By Elaine Grublin
On Monday, June 7, nine teachers from Bridgewater-Raynham Regional High School in Bridgewater, MA visited the MHS to attended a fullday workshop entitled “American Women in Europe: Red Cross Canteen Service in WWI.” The workshop, which aimed to give teachers primary source material to work into their lesson plans, focused on Edith Holliday, a Boston area native that volunteered for service in the American National Red Cross in 1918.
The visit began with a presentation of WWI materials held by the MHS. This presentation, including propaganda posters, maps, manuscript letters and diaries, scrapbooks, and artifacts, demonstrated the wide range of WWI era resources teachers can draw from in creating content for their classroom lessons. The presentation was followed by a demonstration of a sample lesson plan utilizing primary source material from the Edith Holliday Papers. The lesson focused on the service of American women in the Red Cross with special attention given to the canteen workers that worked to provide comfort, rest, and a good meal to soldiers on their way to and back from the front. The WWI letters of Edith Holliday were used to give students first hand insight into the work of the Red Cross workers and to illustrate why women would volunteer for such service at that time.
Writing to her husband in August 1918 Edith states, “That is the highest duty we of our generation have to do, to work with all our hearts for a world fit for our children to live in.” The proposed lesson asked students to contemplate the work Edith and her fellow volunteers did in France, examining the successes and shortcomings of the canteen program and considering how the role of women changed as the war went on — both at home and abroad.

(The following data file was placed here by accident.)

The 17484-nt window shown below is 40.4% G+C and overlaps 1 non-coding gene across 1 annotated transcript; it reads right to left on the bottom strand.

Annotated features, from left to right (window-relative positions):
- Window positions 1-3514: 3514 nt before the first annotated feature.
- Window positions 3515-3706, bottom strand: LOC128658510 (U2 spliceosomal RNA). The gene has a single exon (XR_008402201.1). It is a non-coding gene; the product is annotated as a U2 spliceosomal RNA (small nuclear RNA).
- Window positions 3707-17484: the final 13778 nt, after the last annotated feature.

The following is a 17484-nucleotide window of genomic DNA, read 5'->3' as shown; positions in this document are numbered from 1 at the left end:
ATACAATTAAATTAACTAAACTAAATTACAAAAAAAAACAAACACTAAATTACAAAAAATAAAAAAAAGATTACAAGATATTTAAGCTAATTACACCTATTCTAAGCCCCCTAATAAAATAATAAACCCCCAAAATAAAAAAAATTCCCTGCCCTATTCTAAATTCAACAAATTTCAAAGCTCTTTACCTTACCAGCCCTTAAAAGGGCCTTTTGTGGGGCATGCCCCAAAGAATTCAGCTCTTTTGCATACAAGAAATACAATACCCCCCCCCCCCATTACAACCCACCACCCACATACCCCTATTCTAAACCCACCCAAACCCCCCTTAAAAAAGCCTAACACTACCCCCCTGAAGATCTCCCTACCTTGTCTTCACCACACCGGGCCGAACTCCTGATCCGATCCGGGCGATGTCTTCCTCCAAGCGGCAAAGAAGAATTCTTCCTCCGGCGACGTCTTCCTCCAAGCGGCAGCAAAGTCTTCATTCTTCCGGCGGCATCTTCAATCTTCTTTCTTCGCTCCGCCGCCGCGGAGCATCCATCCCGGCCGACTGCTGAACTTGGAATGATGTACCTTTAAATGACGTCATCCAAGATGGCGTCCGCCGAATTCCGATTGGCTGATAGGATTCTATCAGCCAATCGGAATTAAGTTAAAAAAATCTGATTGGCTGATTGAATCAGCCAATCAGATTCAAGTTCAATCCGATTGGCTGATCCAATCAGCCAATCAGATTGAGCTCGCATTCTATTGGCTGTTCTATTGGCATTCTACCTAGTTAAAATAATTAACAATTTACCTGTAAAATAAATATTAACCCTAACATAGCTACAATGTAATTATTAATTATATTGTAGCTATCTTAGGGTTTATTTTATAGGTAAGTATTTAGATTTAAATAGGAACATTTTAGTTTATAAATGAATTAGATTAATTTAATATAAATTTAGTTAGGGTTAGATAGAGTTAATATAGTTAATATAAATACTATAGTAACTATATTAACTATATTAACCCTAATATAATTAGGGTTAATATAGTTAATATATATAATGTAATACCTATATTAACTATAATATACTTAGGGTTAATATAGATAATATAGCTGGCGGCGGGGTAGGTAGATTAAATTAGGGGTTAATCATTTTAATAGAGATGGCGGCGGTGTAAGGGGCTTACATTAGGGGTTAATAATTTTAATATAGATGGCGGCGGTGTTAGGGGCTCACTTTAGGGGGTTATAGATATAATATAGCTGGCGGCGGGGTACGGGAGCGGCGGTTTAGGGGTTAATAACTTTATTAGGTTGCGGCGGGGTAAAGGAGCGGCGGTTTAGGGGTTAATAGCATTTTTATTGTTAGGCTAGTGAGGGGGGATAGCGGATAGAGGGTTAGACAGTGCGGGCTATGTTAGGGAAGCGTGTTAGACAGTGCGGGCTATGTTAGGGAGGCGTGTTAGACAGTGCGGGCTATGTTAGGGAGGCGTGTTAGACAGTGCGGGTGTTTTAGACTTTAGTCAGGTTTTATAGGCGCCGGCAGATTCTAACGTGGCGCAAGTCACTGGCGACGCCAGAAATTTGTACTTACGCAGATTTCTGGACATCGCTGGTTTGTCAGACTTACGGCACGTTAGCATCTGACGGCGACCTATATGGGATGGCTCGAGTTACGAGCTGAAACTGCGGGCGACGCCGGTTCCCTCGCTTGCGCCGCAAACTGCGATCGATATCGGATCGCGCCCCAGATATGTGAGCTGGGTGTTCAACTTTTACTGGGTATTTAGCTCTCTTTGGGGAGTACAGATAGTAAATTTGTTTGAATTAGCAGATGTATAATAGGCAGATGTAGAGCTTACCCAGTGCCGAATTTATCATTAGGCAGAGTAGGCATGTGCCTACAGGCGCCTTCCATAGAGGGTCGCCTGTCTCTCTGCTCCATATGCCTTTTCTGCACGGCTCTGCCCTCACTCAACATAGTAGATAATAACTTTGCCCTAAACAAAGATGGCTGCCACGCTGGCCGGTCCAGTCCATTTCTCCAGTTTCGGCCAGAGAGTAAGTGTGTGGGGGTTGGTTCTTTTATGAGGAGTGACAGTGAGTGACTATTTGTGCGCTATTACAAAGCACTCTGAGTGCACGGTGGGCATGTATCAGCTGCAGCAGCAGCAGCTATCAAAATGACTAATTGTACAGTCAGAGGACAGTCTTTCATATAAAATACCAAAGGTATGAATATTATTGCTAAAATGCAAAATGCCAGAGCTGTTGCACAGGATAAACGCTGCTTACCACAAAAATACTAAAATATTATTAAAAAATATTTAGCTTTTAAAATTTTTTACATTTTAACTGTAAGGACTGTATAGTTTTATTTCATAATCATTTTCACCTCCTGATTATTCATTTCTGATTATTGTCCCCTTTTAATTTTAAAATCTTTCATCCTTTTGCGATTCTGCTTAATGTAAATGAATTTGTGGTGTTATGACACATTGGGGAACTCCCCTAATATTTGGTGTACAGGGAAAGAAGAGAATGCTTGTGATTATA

At the age of 49, Edith Hovey Holliday set sail for France as a volunteer in the American National Red Cross. She left her husband and two teenage daughters behind in Boston. Her oldest child, her son Harold, had volunteered for service in the Yankee Division and would follow her to France a short time later. In the almost eleven months she spent in France Edith served in two Red Cross canteens, in Nevers and St. Germain des Fosses. With the end of hostilities in November 1918 she relocated to Perigueux in southwestern France, completing her service as a searcher — assembling information on wounded, missing, and killed-in-action soldiers. She departed France to return to Boston in March 1919.
The MHS holds a collection of Edith Holliday’s personal letter, written primarily to her brother Carl, her husband Guy, and her children Harold, Beatrice, and Beckie. This collection chronicles her efforts to become a volunteer and her journey to and through France. There is also a small collection of photographs, including images of Edith and her children.
If you are a teacher or school administrator interested in finding out more about teacher workshop and professional development opportunities at the MHS contact Kathleen Barker in our education department at firstname.lastname@example.org.